Monday, March 31, 2008

Autobiography of a Great Leader

A past bike trip leader, Ann was one of two leaders of a Cape Cod Trek, which went out with a group of 10 exceptional teens. Ann lives in Cleveland, Ohio, where she works as a high school teacher and enjoys yoga, bike-riding, her family, and much, much more. Here is what Ann has to say about herself...

“I am proud of my family and very grateful to have been blessed with such wonderfully supportive parents and awesome brothers! In my free time, I like to read, travel, listen to music, listen to NPR (National Public Radio), garden, and play with my one-and-a-half-year-old nephew, Ryan. Some things in the world that amaze me are the sky, the ever-expanding universe, the power of language, the written word, the many paradoxes in our everyday lives, and the human brain! I feel very free and independent when I am biking. I love to commute by bicycle whenever the opportunity presents itself. This summer’s Cape Cod Trek was a great time because of the fun group and the excitement of exploring a new area—and to travel by bike added to the adventure! One of my favorite quotes is, ‘You know you've found your purpose when your greatest joy meets the world's deepest need.’ There are days when I feel like I've definitely found this joy and purpose in my teaching career! I've been teaching for ten years, and I have enjoyed sharing my love of reading and learning with my students.”

~ Anne Taddeo

Friday, March 28, 2008

Teen Trek Groups

Our groups are small, cooperative, challenging, and fun! Each trip usually has 8-12 trippers and 2 leaders. We plan our trips to be co-ed, though occasional imbalances occur because of the patterns of sign-ups. Our leaders are not tour guides or riding tape recorders of facts. Rather, they are capable adults who are just as excited as you are about the trips. We consider a sense of fun and discovery much more valuable to a trip than past knowledge of an area. Often a leader is exploring a place for the first time too, and everyone finds the sharing of adventure more complete. Group decisions are encouraged whenever possible, with a leader assuming a guiding rather than authoritative role.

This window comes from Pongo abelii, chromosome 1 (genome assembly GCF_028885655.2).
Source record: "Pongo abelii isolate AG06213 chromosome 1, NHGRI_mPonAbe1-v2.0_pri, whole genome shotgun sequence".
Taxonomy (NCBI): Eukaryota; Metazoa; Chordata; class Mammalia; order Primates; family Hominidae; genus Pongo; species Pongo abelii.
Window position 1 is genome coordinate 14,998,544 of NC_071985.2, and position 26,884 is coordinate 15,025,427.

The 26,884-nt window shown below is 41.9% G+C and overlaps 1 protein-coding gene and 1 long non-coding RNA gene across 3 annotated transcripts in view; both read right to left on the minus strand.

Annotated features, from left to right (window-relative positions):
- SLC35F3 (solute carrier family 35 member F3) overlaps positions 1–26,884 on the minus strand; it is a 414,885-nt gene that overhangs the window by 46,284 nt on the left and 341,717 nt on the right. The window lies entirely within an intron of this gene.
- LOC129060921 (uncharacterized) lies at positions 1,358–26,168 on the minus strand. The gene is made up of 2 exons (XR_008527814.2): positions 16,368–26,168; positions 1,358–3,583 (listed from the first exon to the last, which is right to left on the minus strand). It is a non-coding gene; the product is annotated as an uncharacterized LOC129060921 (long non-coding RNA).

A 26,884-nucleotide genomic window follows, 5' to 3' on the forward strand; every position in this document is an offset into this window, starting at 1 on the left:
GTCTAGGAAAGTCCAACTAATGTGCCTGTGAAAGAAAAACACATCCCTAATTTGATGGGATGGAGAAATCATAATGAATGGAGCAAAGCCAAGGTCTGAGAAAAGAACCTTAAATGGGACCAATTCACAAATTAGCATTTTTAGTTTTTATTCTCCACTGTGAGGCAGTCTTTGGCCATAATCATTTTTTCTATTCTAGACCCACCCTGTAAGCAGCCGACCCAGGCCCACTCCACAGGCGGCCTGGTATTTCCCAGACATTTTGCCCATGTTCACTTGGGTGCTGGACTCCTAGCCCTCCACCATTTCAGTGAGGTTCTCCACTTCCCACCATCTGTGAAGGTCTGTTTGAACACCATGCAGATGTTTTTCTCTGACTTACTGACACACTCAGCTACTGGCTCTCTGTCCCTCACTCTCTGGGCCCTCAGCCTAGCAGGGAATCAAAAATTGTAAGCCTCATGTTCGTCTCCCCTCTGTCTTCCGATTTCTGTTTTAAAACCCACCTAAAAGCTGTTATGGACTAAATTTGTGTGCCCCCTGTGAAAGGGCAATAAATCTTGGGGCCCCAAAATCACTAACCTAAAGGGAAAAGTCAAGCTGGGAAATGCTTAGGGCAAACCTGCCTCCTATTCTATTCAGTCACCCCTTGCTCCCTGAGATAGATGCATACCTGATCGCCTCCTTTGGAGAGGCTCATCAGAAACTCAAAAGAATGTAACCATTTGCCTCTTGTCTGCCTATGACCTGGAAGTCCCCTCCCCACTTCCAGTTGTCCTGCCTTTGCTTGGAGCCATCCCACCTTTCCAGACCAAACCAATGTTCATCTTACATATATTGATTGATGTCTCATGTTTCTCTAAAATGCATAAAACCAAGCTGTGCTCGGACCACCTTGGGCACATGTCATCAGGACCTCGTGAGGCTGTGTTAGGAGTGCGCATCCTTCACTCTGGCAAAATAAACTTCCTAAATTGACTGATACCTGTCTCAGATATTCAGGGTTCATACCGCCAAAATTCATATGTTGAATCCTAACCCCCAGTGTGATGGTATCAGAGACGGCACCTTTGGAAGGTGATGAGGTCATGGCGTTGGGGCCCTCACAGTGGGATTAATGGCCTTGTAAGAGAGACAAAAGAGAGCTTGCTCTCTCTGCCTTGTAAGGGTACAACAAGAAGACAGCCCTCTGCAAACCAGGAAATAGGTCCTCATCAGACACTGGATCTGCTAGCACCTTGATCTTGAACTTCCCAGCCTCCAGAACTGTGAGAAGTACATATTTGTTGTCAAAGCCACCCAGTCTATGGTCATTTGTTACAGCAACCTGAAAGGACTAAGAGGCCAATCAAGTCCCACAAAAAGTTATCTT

Thursday, March 27, 2008

Experiencing the World

I went on the trip that goes from Pittsburgh to Washington DC. The night before the trip, it suddenly dawned on me that it was going to be hard. I got pretty nervous. However, when I went to the hotel where we were going to meet, everyone was really nice. I immediately knew that this was going to be a great experience. To make a long story short, I was right. I enjoyed every moment of the trip, from the biking, to white water rafting, to going swimming across the border of West Virginia, to watching the Colbert Report when it rained, to touring DC, to just being with the other kids in my group. Being from New York City, I had never really seen that much of the rest of the country, except for the North East, and this trip really showed me smaller towns and beautiful scenery further south, which was great. My group was really close and by the second day, I was really good friends with everyone. The trip was a great experience for me, and I would recommend it to anyone. I will definitely do another one next year.